Publishing will survive through innovation

By Chris Meadows from Teleread

Is publishing “dying”? On FutureBook, Vicky Hartley expresses doubt. She points to a number of great new multimedia apps on tablets that demonstrate some publishers are finding ways to use the new capabilities of tablets to reach out to readers better than ever before. Heuristic Media’s London – A City Through Time is one example, and the works of children’s book-based-app publisher Nosy Crow are another.

I’ll admit to being rather impressed by the trailer on London’s website, but I think it might be a bit premature to generalize from just a few book-related apps like this to the entire publishing industry. While interactivity might be great for non-fiction works that seek to cover a particular subject in extremely detailed scope, or for illustrated children’s works that also serve as learning tools, it’s not going to do anything for the fiction market.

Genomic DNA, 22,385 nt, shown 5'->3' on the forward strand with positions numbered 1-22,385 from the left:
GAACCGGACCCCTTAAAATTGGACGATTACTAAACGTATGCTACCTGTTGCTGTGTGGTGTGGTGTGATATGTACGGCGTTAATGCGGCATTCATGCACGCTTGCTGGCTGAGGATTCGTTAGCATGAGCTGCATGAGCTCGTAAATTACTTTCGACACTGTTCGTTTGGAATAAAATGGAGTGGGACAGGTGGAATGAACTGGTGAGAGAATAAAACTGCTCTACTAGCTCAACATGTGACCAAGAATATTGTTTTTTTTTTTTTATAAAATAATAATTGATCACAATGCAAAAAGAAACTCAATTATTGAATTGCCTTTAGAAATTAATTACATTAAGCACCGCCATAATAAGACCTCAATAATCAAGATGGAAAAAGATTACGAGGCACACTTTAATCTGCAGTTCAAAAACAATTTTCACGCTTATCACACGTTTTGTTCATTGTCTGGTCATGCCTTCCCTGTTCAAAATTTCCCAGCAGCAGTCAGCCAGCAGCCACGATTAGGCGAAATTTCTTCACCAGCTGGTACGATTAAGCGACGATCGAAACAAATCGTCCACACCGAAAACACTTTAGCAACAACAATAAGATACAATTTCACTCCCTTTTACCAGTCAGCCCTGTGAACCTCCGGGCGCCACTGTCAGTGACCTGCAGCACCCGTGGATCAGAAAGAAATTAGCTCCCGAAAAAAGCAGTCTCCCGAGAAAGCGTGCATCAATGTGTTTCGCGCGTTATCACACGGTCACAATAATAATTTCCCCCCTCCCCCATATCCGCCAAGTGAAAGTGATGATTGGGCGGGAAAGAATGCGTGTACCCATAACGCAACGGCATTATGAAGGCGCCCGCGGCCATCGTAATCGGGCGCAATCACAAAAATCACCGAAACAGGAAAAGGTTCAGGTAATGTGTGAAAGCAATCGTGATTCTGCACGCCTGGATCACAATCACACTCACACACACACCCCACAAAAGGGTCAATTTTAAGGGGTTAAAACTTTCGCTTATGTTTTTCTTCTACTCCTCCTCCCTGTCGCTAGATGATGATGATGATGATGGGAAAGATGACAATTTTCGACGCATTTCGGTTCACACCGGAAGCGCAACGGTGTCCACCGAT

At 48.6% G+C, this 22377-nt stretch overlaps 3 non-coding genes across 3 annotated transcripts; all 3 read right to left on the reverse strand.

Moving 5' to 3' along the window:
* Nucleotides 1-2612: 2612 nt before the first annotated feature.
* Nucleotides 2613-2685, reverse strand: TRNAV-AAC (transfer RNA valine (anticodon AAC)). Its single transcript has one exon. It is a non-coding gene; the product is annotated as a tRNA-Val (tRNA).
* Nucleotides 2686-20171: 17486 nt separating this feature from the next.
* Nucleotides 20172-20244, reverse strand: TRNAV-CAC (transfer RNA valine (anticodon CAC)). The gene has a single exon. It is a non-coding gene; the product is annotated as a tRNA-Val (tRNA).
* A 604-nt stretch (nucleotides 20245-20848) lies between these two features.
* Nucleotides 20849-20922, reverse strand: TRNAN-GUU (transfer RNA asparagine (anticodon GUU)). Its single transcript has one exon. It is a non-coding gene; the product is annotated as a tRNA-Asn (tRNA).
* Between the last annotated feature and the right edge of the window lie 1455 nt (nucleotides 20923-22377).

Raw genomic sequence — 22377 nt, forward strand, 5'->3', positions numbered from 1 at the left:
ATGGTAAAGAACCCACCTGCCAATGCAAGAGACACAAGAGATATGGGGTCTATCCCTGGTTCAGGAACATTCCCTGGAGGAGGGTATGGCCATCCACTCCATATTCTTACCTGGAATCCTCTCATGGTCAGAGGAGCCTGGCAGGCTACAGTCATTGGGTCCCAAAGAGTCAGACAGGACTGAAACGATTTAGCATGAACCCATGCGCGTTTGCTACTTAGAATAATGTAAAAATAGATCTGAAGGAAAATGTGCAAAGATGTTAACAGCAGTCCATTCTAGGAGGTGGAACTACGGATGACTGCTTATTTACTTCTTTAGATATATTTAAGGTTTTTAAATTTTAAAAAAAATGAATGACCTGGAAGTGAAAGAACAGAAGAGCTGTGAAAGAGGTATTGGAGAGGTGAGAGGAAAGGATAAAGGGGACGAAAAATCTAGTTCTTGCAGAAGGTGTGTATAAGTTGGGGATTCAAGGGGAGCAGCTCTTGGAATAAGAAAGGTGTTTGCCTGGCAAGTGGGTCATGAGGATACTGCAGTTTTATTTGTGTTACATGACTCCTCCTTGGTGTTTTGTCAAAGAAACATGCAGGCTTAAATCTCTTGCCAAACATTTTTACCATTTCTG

But on the other hand, perhaps I’m being too specific. Hartley’s overall thesis seems to be that there are plenty of opportunities for publishing to adapt and survive to the new technological world in general. There’s no reason the opportunities for fiction publishers should necessarily look anything at all like those for non-fiction or children’s books.

Of course, the question remains whether publishers actually will take advantage of those opportunities. The bigger houses haven’t seemed that eager to do so so far. On the other hand, smaller operations like Baen and O’Reilly have been innovating for years.

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